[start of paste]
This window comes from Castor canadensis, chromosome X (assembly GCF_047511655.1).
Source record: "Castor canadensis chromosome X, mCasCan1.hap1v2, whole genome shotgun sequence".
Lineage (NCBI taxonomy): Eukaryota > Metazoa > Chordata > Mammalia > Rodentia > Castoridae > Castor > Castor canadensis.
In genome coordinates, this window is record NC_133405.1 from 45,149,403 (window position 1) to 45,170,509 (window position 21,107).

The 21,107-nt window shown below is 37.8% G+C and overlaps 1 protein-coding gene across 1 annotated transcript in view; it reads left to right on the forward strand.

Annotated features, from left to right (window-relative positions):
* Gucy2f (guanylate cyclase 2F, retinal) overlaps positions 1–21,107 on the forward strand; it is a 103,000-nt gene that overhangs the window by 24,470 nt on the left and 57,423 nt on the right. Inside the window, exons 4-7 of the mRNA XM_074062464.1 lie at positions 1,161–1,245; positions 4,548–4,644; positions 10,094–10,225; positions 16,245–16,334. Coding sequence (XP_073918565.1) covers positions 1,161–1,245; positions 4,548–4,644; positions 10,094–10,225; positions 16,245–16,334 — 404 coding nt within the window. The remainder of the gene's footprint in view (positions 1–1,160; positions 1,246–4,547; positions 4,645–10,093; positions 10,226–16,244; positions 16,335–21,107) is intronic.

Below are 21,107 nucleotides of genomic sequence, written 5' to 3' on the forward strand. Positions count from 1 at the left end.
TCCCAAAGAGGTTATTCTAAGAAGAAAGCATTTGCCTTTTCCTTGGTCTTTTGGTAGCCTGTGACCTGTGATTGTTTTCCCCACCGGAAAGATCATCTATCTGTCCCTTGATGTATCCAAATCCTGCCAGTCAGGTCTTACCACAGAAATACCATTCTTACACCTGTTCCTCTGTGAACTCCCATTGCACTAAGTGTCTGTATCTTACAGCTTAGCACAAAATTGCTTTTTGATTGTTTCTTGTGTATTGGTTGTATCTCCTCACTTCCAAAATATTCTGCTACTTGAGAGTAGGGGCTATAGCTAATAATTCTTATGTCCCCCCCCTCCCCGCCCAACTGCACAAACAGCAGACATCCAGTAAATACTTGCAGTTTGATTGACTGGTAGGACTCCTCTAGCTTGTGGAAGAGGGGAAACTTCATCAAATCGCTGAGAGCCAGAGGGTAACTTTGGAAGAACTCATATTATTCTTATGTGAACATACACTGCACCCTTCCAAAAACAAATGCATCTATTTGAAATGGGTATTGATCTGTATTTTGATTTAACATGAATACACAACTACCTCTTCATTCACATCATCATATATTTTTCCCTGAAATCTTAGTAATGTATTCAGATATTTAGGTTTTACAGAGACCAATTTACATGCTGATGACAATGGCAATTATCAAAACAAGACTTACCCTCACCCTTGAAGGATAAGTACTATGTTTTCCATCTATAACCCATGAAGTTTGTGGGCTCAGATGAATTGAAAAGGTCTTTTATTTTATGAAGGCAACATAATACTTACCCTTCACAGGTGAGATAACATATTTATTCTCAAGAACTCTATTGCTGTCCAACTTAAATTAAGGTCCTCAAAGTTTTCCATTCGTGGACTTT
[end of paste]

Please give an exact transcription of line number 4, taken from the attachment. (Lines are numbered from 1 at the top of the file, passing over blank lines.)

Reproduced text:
In genome coordinates, this window is record NC_133405.1 from 45,149,403 (window position 1) to 45,170,509 (window position 21,107).